Bassem was laughing as he opened the gate. I suppose it was the look on my face. I don’t know if in the minutiae of this description I have managed to be clear: The house had its own wall, not one that happened to snake across its yard, as with Hani Amer’s home in Masha, but a wall that had been purposefully and with considerable care wrapped around it, sealing it off equally from the settlement and from the village of which it had been part. The house was entirely encaged.

We were greeted by a man named Sa’adat Sabri. He had a soft voice, a delicate, almost feminine face, and a construction worker’s rough and callused hands. Inside, the house was spotless. The sitting room was airy and bright. Its white tile floors had been scrubbed to a shine. Nowhere could I spot a stray hair or mote of dust. Sabri was 32 years old, which made him two years younger than Giv’on Hahadasha. The settlers—they too were from Gush Emunim—arrived before he was born, but his father, who had died in this house in 2012, had told him stories. The settlers first came, as they usually did, in caravans—glorified shipping containers that could be dropped in overnight as temporary lodgings. The leader of the settlers’ council, a woman named Rachel, approached Sabri’s father and asked to buy his land. She brought a suitcase filled with money, Sabri said. At first she asked for one dunam—about a quarter of an acre—but when he refused and continued to refuse she said she would settle for less, “even if it’s just a meter,” so long as he delivered his signature on a document ceding his rights to the land. His answer, he said, would always be the same.

Sabri laughed. “After that,” he said, “our problems started.”

The settlers, Sabri said, seized 40 of the family’s 110 dunams. In the daytime, they put up fences and electric lines. At night, Sabri’s father and brothers tore them down. The soldiers came and arrested them. The settlers took their own retaliation, targeting the house with rocks and Molotovs.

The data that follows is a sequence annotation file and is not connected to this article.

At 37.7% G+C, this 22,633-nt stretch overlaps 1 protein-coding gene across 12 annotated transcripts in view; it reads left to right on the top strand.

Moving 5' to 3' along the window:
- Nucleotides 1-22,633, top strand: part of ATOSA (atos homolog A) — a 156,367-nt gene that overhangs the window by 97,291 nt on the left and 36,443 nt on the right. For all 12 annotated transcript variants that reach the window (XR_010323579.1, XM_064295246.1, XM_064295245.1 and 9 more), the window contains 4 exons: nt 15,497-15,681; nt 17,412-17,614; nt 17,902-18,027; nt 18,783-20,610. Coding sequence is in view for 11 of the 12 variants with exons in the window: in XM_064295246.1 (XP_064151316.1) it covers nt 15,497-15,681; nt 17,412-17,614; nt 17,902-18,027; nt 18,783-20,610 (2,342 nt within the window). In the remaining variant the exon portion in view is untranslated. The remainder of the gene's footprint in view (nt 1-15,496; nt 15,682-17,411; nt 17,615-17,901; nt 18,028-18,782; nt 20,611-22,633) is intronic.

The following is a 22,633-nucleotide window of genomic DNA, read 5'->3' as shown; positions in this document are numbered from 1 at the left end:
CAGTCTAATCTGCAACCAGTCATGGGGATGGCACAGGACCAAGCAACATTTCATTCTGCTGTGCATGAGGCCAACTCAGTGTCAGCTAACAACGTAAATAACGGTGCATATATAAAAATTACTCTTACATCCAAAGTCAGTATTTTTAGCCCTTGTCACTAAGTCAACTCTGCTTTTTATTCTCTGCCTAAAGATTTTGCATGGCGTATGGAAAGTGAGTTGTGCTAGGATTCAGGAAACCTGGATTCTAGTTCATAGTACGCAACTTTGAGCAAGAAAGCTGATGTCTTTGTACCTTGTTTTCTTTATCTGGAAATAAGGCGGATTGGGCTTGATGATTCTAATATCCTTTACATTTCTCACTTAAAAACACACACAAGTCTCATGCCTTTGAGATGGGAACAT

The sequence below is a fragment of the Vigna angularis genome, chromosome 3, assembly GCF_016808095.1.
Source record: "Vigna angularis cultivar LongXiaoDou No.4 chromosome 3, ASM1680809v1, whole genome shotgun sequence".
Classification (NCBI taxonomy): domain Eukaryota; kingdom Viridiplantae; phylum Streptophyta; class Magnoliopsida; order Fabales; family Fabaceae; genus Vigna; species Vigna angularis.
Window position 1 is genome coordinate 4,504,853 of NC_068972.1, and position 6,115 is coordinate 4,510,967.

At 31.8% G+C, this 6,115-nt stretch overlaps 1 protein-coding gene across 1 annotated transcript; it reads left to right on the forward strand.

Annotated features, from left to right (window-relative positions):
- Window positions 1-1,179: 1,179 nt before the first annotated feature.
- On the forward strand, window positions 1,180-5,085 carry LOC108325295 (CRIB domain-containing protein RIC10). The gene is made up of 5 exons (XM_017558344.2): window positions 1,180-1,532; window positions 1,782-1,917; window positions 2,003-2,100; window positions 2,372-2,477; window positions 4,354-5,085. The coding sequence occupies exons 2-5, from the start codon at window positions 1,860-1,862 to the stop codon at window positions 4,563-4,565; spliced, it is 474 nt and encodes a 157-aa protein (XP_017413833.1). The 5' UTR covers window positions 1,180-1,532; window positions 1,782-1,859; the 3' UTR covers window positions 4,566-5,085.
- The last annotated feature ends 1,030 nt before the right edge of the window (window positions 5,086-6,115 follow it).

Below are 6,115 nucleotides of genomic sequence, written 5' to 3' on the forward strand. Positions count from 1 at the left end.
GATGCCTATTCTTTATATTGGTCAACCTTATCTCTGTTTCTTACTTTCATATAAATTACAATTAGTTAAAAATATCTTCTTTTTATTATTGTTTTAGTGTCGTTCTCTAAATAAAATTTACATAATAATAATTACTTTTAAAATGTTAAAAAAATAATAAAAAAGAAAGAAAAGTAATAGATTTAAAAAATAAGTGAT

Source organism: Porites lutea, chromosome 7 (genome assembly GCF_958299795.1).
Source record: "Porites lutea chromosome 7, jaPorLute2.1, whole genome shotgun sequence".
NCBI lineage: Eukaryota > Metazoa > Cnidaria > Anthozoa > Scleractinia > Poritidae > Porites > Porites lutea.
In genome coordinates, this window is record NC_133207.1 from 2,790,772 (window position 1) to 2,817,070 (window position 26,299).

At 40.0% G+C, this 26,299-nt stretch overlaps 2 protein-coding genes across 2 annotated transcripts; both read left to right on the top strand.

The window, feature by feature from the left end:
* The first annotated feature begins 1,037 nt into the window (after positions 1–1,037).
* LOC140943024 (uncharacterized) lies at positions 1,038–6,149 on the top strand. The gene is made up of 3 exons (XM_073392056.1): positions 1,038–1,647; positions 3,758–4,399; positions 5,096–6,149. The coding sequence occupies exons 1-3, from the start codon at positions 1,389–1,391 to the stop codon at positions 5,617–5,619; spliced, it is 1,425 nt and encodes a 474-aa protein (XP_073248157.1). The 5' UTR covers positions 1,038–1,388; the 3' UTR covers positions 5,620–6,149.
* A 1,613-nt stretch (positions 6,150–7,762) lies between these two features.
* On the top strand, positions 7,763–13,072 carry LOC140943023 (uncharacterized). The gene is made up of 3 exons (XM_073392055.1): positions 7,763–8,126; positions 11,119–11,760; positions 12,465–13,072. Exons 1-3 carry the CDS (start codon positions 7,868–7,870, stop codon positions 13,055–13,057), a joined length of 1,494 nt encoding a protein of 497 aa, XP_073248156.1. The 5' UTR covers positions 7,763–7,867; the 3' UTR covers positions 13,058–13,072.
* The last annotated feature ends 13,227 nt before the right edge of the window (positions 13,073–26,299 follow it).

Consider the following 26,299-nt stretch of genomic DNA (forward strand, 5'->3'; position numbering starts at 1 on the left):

This went on for 15 years: “From 1979 to 1994, not one stone was laid on this land. There wasn’t a year when one of us wasn’t in prison.” When the settlers brought in workers—it is a little-mentioned truth that Israeli settlements are built by Palestinian laborers—the Sabris would figure out where they were from. They would visit their families and dissuade them from returning to work. Sabri didn’t specify how. His father had deeds to the land going back to the Ottoman Empire, so they tried the courts. It didn’t help: Sometimes the High Court would issue a stop-work order, but the settlers would ignore it and the soldiers would defend them. When Arafat returned from exile in 1994, Sabri’s father sought an audience with him. “There’s nothing I can do,” Arafat told him. “Just keep resisting.”

Resist they did. Their tenacity would not go unpunished. About a year after Oslo, the settlers brought in so many workers that the Sabris could not hope to persuade or scare them all away. The settlement grew. The Intifada broke out. By 2005, the wall around the village had gone up. Sabri, his father, and one of his brothers were all arrested. When he got out, the fence around the house had already been built. His home had been transformed into a single-family jail. One morning not long thereafter, Sabri woke up to find the gate locked. There was no soldier to complain to—just the intercom and a camera wired to communicate with a Border Police station several miles distant. Sabri went out to the gate at 7 AM and rang the intercom. He waited beside the gate, he said, for eight hours. Finally, an officer arrived. He had orders. No one would be allowed in the house, he said, other than those family members who already lived there. The gate would be opened at certain times each day. Whoever wished to enter would have to hold their documents up to the camera so that their identification could be verified.

Sabri smiled. “I’m just taking this as a conversation,” he told the officer. “I’m not taking what you say seriously.” Hypothetically, he wanted to know: What about his sisters who had married and moved out of the house? What if they wanted to drop by to see their parents?